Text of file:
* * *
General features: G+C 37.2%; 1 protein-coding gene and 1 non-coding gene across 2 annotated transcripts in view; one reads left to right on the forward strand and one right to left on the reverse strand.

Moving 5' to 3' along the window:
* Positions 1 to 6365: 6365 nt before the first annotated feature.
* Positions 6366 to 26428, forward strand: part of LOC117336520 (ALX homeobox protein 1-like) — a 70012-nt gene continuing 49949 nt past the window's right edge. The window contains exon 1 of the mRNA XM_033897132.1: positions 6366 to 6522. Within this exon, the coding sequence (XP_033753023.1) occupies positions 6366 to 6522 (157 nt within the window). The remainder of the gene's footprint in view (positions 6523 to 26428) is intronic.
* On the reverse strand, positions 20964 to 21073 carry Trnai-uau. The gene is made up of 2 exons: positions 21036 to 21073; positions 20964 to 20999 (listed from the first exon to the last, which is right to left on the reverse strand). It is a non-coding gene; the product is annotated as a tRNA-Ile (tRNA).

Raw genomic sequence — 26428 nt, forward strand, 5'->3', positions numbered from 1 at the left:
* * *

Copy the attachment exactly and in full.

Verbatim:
General features: G+C 37.2%; 1 protein-coding gene and 1 non-coding gene across 2 annotated transcripts in view; one reads left to right on the forward strand and one right to left on the reverse strand.

Moving 5' to 3' along the window:
* Positions 1 to 6365: 6365 nt before the first annotated feature.
* Positions 6366 to 26428, forward strand: part of LOC117336520 (ALX homeobox protein 1-like) — a 70012-nt gene continuing 49949 nt past the window's right edge. The window contains exon 1 of the mRNA XM_033897132.1: positions 6366 to 6522. Within this exon, the coding sequence (XP_033753023.1) occupies positions 6366 to 6522 (157 nt within the window). The remainder of the gene's footprint in view (positions 6523 to 26428) is intronic.
* On the reverse strand, positions 20964 to 21073 carry Trnai-uau. The gene is made up of 2 exons: positions 21036 to 21073; positions 20964 to 20999 (listed from the first exon to the last, which is right to left on the reverse strand). It is a non-coding gene; the product is annotated as a tRNA-Ile (tRNA).

Raw genomic sequence — 26428 nt, forward strand, 5'->3', positions numbered from 1 at the left: